Within the Amsterdam Time Machine initiative, we started a thematic pilot project which aims to collect, study, organize, and visualize historical data from the city that are specifically related to water. The pilot project contributes historical data and 3D visualizations of living with water in the city to the ATM and to an upcoming exposition on water, which is opening in the Architecture Centre Amsterdam (ARCAM) on July 8th. The pilot is a collaboration between ARCAM, the Municipality of Amsterdam, the Waternet water board, the University of Amsterdam ATM team, the AdamNet foundation of Amsterdam libraries and heritage institutions and the Amsterdam University of Applied Sciences.

Amsterdam is so famous for its canals that it has consistently been dubbed the ‘Venice of the North’. As the city has always been living in alignment with water (and hence with water-related problems), the history of water can be a broad subject to cover. Therefore, we chose to focus on four major pillars. First of all, we looked at the physical infrastructure of the surface waterways. People who have gotten to know Amsterdam by reading a map must have been drawn to the main canal belt. Most of these canals date back to the 17th century, when the city was undergoing major developments. Some of the canals are even older, while other historic waterways like the Damrak have been filled up and now compose our city’s main walking paths. Amsterdam is not just assembled by the canal belt; earlier maps of the city show even more the importance of water in Amsterdam. The 1560 map by Jacob van Deventer, for example (here on the right), displays the central role of the river Amstel. So, by compiling a chronological assembly of historic,  water-focused maps (in a way inspired by Topotijdreis), a timeline of the developing water infrastructure can be revealed.

For the pilot, the 3D Amsterdam team at the Municipality of Amsterdam creates a thematic version of Amsterdam’s “digital twin”, focusing on Amsterdam’s waterways as they took shape over time. This 3D environment allows us to visualize the constantly varying water levels, in addition to the historical 2D maps which show the waterways from a birds-eye perspective. Before the development of the Oranje Locks in 1872, the water levels in Amsterdam were, via the IJ, influenced by the tides of the Zuiderzee. Ebb and flow influenced the water circulation in the city, but the city board tried to control this circulation as well. Around the year 1670, for example, they started the renowned project of building the (still existing) Amstel sluices. The need for such regulations on the flow of the city’s water resulted in an abundance of archival material that the City Archive of Amsterdam (SAA) encloses, including handwritten records of historic water levels. To add this historic aspect, the team of 3D.Amsterdam created a time slider, which will be included in the thematic 3D environment. Together with our German colleagues at the UrbanHistory4D project in Jena and Dresden, we experimented with the implementation of their workflow for employing photogrammetry for the virtual recreation of historic buildings in 3D. To test the workflow, we first focused on the Maritime Museum (Scheepvaartmuseum) using a 3D model from the 3D BAG. Afterwards, I created a rough model of the no longer existing Marine Palace, which stood near the Maritime Museum but made way for the IJtunnel. The building would have been located in the IJ, which becomes visible with the time slider (see the screenshot of the test case).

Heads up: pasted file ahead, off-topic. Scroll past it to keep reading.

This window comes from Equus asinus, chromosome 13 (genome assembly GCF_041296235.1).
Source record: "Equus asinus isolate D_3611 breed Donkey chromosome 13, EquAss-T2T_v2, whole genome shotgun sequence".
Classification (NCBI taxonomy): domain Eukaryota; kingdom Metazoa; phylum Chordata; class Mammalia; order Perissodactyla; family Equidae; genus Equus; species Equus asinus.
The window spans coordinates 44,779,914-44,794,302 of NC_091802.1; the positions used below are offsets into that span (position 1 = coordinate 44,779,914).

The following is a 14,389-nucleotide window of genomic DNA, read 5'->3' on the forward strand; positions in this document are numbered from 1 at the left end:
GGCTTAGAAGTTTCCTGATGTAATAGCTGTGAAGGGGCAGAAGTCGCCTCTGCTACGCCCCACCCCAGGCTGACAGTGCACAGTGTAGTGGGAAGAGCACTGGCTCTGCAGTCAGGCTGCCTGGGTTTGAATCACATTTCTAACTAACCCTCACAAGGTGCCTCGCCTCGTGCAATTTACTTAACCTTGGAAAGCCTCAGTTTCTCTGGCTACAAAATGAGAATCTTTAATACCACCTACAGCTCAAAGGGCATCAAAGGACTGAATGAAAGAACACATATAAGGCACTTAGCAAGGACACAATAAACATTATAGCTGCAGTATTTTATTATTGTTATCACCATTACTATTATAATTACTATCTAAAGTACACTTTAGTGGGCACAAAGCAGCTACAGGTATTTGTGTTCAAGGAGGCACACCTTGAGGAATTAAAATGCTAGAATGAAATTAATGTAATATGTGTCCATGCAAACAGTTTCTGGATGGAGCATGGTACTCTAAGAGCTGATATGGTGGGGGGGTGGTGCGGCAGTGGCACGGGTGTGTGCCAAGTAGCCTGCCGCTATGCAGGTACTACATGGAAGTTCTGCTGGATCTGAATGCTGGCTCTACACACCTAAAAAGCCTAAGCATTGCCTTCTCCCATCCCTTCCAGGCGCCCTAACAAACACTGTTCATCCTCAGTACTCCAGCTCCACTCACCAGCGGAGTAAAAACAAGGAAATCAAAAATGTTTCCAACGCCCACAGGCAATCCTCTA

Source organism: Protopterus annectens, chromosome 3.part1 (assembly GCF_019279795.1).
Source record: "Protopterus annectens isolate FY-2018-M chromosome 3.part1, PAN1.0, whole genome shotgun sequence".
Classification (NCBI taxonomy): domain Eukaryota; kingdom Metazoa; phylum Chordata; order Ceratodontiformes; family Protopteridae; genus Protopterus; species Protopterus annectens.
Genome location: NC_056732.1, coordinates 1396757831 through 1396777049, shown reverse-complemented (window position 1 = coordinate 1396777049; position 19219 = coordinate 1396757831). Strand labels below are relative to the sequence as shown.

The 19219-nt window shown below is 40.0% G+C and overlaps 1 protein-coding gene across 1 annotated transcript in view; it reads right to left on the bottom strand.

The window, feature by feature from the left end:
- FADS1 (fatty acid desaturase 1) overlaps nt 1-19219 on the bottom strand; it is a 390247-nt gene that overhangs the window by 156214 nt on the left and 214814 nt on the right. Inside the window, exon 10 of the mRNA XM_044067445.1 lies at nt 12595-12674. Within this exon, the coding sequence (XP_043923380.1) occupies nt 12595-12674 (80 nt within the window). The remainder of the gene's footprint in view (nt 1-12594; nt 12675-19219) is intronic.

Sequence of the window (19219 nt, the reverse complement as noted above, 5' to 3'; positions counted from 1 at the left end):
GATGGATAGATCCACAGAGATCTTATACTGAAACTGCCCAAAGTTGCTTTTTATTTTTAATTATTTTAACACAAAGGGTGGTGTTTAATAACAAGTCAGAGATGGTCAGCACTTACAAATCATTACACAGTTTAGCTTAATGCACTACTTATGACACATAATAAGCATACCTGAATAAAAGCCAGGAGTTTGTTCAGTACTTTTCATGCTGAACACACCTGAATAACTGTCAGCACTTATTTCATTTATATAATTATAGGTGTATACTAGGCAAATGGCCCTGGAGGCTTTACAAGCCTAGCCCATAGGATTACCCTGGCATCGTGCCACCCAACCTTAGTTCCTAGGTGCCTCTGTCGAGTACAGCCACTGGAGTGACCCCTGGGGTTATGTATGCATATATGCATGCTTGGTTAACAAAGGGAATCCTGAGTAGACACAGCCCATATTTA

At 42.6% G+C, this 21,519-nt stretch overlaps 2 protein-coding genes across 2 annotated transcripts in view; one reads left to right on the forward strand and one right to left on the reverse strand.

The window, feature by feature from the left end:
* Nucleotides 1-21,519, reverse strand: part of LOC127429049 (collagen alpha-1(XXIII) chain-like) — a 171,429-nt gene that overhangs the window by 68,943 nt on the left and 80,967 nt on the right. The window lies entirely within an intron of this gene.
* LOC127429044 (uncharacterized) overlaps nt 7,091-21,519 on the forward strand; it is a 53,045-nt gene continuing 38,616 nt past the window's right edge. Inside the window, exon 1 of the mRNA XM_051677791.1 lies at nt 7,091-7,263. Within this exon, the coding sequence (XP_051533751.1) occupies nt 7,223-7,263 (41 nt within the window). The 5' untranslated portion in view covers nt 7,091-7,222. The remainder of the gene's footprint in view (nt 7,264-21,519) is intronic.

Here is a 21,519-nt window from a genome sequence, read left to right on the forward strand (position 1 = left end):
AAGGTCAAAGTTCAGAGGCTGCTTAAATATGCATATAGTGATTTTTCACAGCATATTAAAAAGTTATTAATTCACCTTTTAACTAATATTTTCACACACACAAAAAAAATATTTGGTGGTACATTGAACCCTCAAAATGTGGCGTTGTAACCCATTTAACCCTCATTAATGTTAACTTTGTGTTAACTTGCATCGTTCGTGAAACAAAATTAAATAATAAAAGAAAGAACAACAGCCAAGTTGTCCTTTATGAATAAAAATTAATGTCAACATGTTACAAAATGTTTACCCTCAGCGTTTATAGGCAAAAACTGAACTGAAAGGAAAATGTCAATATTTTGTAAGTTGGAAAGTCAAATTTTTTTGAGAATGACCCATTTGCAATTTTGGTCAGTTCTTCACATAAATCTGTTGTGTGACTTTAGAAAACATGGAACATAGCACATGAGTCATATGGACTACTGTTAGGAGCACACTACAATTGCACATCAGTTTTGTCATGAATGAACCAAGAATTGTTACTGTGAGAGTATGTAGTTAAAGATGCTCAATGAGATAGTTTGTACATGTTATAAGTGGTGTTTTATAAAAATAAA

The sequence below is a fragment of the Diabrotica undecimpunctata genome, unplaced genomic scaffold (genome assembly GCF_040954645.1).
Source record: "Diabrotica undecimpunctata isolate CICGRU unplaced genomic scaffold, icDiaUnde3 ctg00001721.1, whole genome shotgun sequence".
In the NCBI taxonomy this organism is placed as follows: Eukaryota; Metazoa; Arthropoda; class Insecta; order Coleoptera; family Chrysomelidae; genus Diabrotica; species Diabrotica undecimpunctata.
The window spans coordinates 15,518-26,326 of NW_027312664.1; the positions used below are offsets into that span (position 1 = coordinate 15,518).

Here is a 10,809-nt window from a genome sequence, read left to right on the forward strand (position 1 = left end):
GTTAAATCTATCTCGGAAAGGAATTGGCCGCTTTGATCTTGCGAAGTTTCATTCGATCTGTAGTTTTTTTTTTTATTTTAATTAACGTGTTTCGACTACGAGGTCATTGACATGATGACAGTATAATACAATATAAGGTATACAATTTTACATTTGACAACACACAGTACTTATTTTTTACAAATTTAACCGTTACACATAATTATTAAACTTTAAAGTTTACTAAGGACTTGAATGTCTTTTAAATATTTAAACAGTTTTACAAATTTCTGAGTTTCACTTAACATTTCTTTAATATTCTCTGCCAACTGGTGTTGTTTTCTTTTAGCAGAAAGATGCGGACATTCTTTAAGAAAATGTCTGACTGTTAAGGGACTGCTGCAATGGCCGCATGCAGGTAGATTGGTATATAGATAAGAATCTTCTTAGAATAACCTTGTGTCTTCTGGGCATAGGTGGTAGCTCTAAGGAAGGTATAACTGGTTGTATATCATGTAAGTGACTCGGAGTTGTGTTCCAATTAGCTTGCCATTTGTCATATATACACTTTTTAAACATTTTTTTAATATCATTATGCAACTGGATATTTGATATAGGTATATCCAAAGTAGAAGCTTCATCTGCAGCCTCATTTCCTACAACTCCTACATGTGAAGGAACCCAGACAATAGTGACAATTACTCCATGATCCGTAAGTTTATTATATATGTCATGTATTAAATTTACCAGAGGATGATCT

A third focus area will be the economic value of the waterways. Nowadays, living in the canal belt is more in demand, and therefore more costly, than living in other areas of Amsterdam. Has this historically always been the case, or has the value of living near the waterways changed over time? A comparison can be made between modern value taxes, as found in data from the woningwaardekaart, and historic value taxes found in, for example, the 1832 cadastral data or the verpondingskohieren from the 17th century. The creation of these interpolation map layers is still in development, but once completed, these maps might be a valuable addition to the thematic 3D environment that provides insights into the longitudinal development of the value of living around water in Amsterdam.

At last, we try to bring the story of water quality into play. 16th and 17th Century Amsterdam is known for many great things, but also because of its horrific smell. Emperor Karel V wouldn’t dare to drink the surface water in 1540, Olfert Dapper wrote about the rotting smells of the canals in 1663, and Joannes Hudde developed a revolutionary system of sluices in 1682 to control the bad smell of the waterways. This system was, according to Gerrit ten Sande, already forgotten in 1765, which is why he recreated the formula to ‘finally’ get rid of the everlasting smell from the waters. In 1847 Samuel Sarphati started a collection service for feces so that they would not be thrown into the canals anymore. In 1921 both the first wastewater treatment and the first separated sewer were built, but the last house to quit discharging directly into the canals only did so in December 1987. The more recent history of water can be visualized by photos and videos, which can range from showing dirty, trash-filled canals to children now swimming in clean ones. We collected these visualizations and the most representative ones will be shown in the exhibition, opening on the 8th of July in ARCAM.


Daan Groot

Student in the Master Urban and Architectural History, University of Amsterdam and student assistant at UvA-CREATE for the Amsterdam Time Machine Project